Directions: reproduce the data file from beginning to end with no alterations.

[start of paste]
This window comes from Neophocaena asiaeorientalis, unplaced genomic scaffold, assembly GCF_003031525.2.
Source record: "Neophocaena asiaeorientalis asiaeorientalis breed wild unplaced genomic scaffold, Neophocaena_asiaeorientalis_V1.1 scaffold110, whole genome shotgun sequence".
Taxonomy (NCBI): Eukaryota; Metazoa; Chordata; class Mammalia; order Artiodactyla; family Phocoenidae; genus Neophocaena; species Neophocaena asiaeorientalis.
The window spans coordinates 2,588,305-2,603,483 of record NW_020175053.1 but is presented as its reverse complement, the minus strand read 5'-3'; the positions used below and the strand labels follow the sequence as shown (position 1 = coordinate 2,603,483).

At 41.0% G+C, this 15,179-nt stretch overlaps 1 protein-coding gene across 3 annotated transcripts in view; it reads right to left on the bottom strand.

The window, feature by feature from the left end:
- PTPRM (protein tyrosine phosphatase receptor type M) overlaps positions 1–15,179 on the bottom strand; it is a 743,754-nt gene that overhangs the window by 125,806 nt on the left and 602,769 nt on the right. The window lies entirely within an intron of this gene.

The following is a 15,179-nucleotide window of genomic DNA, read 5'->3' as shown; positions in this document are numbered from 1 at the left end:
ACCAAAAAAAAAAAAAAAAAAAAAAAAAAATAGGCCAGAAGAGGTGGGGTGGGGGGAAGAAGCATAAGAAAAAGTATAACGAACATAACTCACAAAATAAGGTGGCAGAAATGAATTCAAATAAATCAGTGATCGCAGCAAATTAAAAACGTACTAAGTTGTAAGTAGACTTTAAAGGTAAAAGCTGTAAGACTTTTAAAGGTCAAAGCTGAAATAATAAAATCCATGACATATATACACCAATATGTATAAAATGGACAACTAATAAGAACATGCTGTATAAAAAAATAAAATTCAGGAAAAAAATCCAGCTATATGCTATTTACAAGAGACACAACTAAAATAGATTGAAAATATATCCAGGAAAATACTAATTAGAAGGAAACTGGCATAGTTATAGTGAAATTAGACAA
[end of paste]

This window comes from Neophocaena asiaeorientalis, unplaced genomic scaffold, assembly GCF_003031525.2.
Source record: "Neophocaena asiaeorientalis asiaeorientalis breed wild unplaced genomic scaffold, Neophocaena_asiaeorientalis_V1.1 scaffold110, whole genome shotgun sequence".
Taxonomy (NCBI): Eukaryota; Metazoa; Chordata; class Mammalia; order Artiodactyla; family Phocoenidae; genus Neophocaena; species Neophocaena asiaeorientalis.
The window spans coordinates 2,588,305-2,603,483 of record NW_020175053.1 but is presented as its reverse complement, the minus strand read 5'-3'; the positions used below and the strand labels follow the sequence as shown (position 1 = coordinate 2,603,483).

At 41.0% G+C, this 15,179-nt stretch overlaps 1 protein-coding gene across 3 annotated transcripts in view; it reads right to left on the bottom strand.

The window, feature by feature from the left end:
- PTPRM (protein tyrosine phosphatase receptor type M) overlaps positions 1–15,179 on the bottom strand; it is a 743,754-nt gene that overhangs the window by 125,806 nt on the left and 602,769 nt on the right. The window lies entirely within an intron of this gene.

The following is a 15,179-nucleotide window of genomic DNA, read 5'->3' as shown; positions in this document are numbered from 1 at the left end:
ACCAAAAAAAAAAAAAAAAAAAAAAAAAAATAGGCCAGAAGAGGTGGGGTGGGGGGAAGAAGCATAAGAAAAAGTATAACGAACATAACTCACAAAATAAGGTGGCAGAAATGAATTCAAATAAATCAGTGATCGCAGCAAATTAAAAACGTACTAAGTTGTAAGTAGACTTTAAAGGTAAAAGCTGTAAGACTTTTAAAGGTCAAAGCTGAAATAATAAAATCCATGACATATATACACCAATATGTATAAAATGGACAACTAATAAGAACATGCTGTATAAAAAAATAAAATTCAGGAAAAAAATCCAGCTATATGCTATTTACAAGAGACACAACTAAAATAGATTGAAAATATATCCAGGAAAATACTAATTAGAAGGAAACTGGCATAGTTATAGTGAAATTAGACAA